Solar flares and plasma eruptions are common, and sometimes big enough to wreak havoc on Earth.
Eruptions on the sun can cause power outages, radio blackouts, and GPS confusion.
Stay safe during a solar storm by preparing to lose power, printing out maps, and staying off planes.
The sun is constantly writhing with activity, with plasma bubbling on its surface and giant sunspots opening and closing. Sometimes, the solar surface erupts and sends a burst of plasma and electrically charged particles shooting toward Earth.
As the solar particles wash over Earth, our planet's magnetic field lines send them toward the north and south poles, where they penetrate into the upper layers of the atmosphere and interact with gas molecules to create the dancing lights of the aurora.
Bigger solar eruptions can produce beautiful auroras as far south as Pennsylvania, Iowa, and Oregon.
But a really, really big one can shut down power grids, confuse GPS, and disable radio communications.
Earth's atmosphere blocks the radiation from these solar eruptions, shielding people on the ground, but it can't stop the magnetic and electrical activity from messing with our technology.
"The risk from severe space weather is that it disrupts the technologies now vital to human life," Mike Hapgood, a space-weather consultant at the Rutherford Appleton Laboratory in the UK, told Insider via email. "This has become a big issue only in the past sixty years, say since 1960, as electricity has replaced coal as a key energy source for homes and offices."
We're in a new solar cycle, with the sun building to maximum activity in July 2025. Solar flares and space storms will probably be common over the next three years.
That's primetime for the possibility of a giant, blackout-inducing solar event.
What is a solar flare and how do they affect Earth?
A solar flare, which is a burst of radiation that accelerates charged particles away from the sun, travels at the speed of light, so by the time forecasters see it, it's already affecting Earth's ionosphere, according to NASA. That can cause radio blackouts.
Coronal mass ejections are a more violent, targeted eruption when a cloud of plasma and magnetic fields shoots out into space.
CMEs primarily affect the magnetosphere, jostling Earth's magnetic field lines in an event called a geomagnetic storm, also known as a solar storm. That's what can cause power outages.
Forecasters can issue warnings ahead of CMEs. Some CMEs reach Earth as fast as 15 hours after they're first spotted, while others can take days, according to the National Oceanic and Atmospheric Administration's Space Weather Prediction Center.
As with any disaster, however, it's wise to plan ahead so you're not rushing to stock up on supplies at the last minute.
Start now: Stock up on supplies for living without electricity
Geomagnetic storms can produce extra currents in the power grid, which interfere with transformers and can cause outages.
"I'd expect that interference to cause parts of the power grid to shut down to prevent wider damage, and the operators would need some time to restore normal operation, maybe hours, maybe a day or two," Hapgood said.
That's what happened in Quebec in 1989. An inundation of particles from the sun knocked out the region's power for about nine hours.
"I'd rate that as a once-in-a-century event in any particular location," Hapgood said, adding that any solar-storm power outage would likely be across a region of roughly 1,000 miles.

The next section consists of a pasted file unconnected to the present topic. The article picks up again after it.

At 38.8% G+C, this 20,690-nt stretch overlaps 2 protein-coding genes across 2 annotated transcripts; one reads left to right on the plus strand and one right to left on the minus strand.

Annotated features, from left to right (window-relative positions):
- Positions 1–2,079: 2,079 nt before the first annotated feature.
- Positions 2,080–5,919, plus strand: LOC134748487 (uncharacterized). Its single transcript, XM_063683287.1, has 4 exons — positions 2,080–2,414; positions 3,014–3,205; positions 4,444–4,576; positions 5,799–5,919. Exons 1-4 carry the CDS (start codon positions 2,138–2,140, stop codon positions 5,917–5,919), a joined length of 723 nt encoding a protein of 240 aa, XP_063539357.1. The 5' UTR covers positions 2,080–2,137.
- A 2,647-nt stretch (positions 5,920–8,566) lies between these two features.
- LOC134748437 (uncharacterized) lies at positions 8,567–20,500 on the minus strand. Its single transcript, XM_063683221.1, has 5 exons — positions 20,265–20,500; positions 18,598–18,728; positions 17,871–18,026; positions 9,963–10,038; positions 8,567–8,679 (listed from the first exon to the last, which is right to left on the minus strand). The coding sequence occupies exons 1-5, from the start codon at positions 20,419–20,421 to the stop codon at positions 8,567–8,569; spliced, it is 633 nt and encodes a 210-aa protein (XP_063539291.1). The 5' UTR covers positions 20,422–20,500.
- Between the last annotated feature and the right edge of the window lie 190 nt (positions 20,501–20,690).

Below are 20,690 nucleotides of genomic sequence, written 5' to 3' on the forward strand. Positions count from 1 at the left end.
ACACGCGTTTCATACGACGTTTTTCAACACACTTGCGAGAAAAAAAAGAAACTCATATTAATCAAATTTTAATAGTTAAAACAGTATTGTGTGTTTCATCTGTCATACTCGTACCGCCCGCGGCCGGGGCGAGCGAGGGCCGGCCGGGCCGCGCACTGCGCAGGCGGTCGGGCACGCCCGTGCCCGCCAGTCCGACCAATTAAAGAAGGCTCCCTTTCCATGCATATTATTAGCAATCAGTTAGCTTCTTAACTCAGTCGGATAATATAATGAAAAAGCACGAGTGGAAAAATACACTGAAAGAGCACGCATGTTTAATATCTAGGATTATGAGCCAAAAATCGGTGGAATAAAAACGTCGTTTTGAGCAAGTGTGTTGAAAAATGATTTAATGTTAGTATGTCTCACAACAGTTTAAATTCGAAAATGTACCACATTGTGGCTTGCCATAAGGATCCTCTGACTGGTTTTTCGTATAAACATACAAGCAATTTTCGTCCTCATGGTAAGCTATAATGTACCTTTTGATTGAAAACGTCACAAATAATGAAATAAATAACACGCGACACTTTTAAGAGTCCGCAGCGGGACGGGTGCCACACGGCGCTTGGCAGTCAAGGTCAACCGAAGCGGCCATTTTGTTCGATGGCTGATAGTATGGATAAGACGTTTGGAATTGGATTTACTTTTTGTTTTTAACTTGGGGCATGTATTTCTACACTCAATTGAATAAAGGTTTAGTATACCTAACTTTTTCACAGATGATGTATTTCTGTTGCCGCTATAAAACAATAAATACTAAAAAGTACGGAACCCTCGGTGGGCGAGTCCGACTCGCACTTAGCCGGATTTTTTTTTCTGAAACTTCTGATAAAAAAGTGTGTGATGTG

"It is important for people to have some personal resilience to loss of electricity," he added.
That means stocking up on nonperishable food, clean water, cash, battery-powered or hand-crank flashlights, blankets and warm clothes for the winter, and some means of cooking safely without electricity.
It's also a good idea to have a battery-powered or wind-up radio to get news and weather updates. But there's a chance that won't work during a solar storm, either.
Don't plan to rely on radio or GPS
Remember that solar flares, as well as CMEs, can degrade radio signals and even cause radio blackouts. Two solar storms cut off emergency radio communications for a total of 11 hours shortly after Hurricane Irma in 2017.
Geomagnetic storms also interfere with satellites and can even push them out of orbit, disrupting GPS on Earth. So it could be smart to print out directions to key spots or emergency-evacuation locations ahead of time.
You may want to avoid flying during a solar storm
Earth's atmosphere protects people on the ground by blocking the powerful radiation that comes with solar flares and CMEs. But being on a plane during a flare or solar storm can expose you to high doses of radiation, research has shown.
In some cases, you might not be able to get on a plane anyway. If your flight goes over the Arctic during a geomagnetic storm, it could be canceled or rerouted due to the risk of communication blackouts and navigation failures.
Don't ever run a generator indoors
This mistake is a common killer in the aftermath of disasters and power outages. Generators produce carbon monoxide, so experts recommend you never run them indoors or in an enclosed space like a garage, shed, or basement. These machines can fill the area with poisonous gas and kill people in just minutes.
The same goes for charcoal grills: Never use them indoors, even if the area is well-ventilated. Charcoal also produces carbon monoxide.
Being disaster-ready overall can prepare you for solar flares
Getting ready for the possibility of a major solar flare isn't that different from getting ready for any other disaster. For hurricanes, earthquakes, snow storms, pandemics, or zombie apocalypses, it's also crucial to prepare to lose power.
If you follow the basics of disaster preparedness, you'll probably be ready for a solar flare.
Read the original article on Business Insider